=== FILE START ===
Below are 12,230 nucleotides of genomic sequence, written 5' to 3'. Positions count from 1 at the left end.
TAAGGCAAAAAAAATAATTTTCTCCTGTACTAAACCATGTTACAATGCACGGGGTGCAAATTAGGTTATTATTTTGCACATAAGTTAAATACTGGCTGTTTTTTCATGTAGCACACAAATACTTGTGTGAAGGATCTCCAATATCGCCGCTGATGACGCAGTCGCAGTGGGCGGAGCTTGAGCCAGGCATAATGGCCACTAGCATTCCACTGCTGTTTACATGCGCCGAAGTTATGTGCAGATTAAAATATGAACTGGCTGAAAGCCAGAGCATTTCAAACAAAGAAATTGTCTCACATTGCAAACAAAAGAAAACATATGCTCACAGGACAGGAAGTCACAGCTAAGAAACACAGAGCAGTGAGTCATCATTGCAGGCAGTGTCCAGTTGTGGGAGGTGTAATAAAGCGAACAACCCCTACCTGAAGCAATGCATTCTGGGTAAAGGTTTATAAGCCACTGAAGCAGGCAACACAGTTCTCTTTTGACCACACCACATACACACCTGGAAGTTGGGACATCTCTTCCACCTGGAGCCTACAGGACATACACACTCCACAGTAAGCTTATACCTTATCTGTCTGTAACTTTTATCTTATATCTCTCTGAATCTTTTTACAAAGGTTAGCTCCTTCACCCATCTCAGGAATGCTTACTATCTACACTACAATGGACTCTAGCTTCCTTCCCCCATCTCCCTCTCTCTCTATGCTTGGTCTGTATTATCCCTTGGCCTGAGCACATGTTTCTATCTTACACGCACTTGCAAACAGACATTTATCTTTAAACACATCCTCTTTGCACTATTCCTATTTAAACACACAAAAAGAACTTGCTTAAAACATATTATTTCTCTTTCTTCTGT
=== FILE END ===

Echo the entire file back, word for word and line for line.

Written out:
Below are 12,230 nucleotides of genomic sequence, written 5' to 3'. Positions count from 1 at the left end.
TAAGGCAAAAAAAATAATTTTCTCCTGTACTAAACCATGTTACAATGCACGGGGTGCAAATTAGGTTATTATTTTGCACATAAGTTAAATACTGGCTGTTTTTTCATGTAGCACACAAATACTTGTGTGAAGGATCTCCAATATCGCCGCTGATGACGCAGTCGCAGTGGGCGGAGCTTGAGCCAGGCATAATGGCCACTAGCATTCCACTGCTGTTTACATGCGCCGAAGTTATGTGCAGATTAAAATATGAACTGGCTGAAAGCCAGAGCATTTCAAACAAAGAAATTGTCTCACATTGCAAACAAAAGAAAACATATGCTCACAGGACAGGAAGTCACAGCTAAGAAACACAGAGCAGTGAGTCATCATTGCAGGCAGTGTCCAGTTGTGGGAGGTGTAATAAAGCGAACAACCCCTACCTGAAGCAATGCATTCTGGGTAAAGGTTTATAAGCCACTGAAGCAGGCAACACAGTTCTCTTTTGACCACACCACATACACACCTGGAAGTTGGGACATCTCTTCCACCTGGAGCCTACAGGACATACACACTCCACAGTAAGCTTATACCTTATCTGTCTGTAACTTTTATCTTATATCTCTCTGAATCTTTTTACAAAGGTTAGCTCCTTCACCCATCTCAGGAATGCTTACTATCTACACTACAATGGACTCTAGCTTCCTTCCCCCATCTCCCTCTCTCTCTATGCTTGGTCTGTATTATCCCTTGGCCTGAGCACATGTTTCTATCTTACACGCACTTGCAAACAGACATTTATCTTTAAACACATCCTCTTTGCACTATTCCTATTTAAACACACAAAAAGAACTTGCTTAAAACATATTATTTCTCTTTCTTCTGT